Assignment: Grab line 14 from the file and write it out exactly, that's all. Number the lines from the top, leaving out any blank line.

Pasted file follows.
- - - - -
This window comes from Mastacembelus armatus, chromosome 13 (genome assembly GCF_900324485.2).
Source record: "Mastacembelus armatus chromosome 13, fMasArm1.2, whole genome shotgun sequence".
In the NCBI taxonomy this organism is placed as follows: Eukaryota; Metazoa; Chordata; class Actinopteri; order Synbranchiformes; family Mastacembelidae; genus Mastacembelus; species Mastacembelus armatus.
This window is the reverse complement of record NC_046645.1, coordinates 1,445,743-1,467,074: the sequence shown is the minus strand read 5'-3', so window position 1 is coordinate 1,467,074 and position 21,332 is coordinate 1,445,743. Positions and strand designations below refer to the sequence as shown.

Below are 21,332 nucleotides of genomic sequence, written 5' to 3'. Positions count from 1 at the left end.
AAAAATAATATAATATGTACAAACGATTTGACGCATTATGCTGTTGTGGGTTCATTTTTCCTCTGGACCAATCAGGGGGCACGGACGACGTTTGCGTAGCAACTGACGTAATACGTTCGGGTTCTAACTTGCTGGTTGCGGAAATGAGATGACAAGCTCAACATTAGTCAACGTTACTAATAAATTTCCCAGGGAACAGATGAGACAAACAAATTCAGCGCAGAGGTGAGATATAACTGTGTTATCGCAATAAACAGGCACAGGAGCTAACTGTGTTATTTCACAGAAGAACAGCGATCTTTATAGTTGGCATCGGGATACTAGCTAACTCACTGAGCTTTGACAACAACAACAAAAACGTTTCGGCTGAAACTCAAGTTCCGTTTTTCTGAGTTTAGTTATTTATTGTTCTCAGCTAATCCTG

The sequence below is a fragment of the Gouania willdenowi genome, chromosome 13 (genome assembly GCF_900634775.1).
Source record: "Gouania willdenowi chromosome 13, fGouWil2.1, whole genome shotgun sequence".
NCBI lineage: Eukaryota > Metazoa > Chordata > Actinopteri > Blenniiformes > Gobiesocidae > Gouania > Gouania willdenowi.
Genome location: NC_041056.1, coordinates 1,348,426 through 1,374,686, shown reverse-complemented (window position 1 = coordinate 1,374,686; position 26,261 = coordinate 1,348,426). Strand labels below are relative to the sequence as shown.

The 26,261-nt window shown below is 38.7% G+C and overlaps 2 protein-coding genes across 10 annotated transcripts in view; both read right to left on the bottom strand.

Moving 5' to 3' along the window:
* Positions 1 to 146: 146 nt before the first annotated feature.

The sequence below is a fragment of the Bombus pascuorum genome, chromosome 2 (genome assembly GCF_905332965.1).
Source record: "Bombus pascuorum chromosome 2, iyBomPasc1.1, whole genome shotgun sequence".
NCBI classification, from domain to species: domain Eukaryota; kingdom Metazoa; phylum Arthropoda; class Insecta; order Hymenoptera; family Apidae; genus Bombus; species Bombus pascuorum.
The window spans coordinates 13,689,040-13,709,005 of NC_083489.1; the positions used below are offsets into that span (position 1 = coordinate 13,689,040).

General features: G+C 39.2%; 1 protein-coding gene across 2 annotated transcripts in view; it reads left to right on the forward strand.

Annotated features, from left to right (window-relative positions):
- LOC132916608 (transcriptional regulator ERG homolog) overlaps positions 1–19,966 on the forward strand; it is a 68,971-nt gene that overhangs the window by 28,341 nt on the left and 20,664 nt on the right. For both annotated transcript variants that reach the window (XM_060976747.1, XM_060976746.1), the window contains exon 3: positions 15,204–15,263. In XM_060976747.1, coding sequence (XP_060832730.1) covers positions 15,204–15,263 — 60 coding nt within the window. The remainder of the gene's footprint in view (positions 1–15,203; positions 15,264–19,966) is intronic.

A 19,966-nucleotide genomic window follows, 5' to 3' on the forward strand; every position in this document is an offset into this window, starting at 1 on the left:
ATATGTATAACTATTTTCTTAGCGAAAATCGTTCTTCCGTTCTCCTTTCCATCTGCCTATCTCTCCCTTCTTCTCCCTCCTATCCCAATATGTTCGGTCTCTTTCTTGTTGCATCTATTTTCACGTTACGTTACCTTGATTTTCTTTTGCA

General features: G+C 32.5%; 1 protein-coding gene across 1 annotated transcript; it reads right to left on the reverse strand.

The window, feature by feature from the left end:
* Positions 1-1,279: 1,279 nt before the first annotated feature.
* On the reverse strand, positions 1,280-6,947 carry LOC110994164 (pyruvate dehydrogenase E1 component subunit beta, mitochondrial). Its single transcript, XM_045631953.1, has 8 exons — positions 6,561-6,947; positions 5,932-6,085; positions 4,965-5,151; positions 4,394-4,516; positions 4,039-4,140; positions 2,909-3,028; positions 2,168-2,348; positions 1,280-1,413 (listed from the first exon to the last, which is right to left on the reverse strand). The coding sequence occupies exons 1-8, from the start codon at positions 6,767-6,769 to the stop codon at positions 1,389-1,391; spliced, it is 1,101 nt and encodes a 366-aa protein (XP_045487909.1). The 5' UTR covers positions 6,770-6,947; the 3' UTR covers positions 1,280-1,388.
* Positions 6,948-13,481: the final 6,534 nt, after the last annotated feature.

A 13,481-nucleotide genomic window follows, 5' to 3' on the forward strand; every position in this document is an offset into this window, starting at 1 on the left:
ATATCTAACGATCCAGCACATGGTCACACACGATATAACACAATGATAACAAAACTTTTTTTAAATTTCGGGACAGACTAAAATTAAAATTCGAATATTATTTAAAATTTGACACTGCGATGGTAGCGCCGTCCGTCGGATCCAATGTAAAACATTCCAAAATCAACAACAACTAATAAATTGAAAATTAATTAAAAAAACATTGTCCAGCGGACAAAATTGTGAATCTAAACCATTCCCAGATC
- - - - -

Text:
The sequence below is a fragment of the Bombus pascuorum genome, chromosome 2 (genome assembly GCF_905332965.1).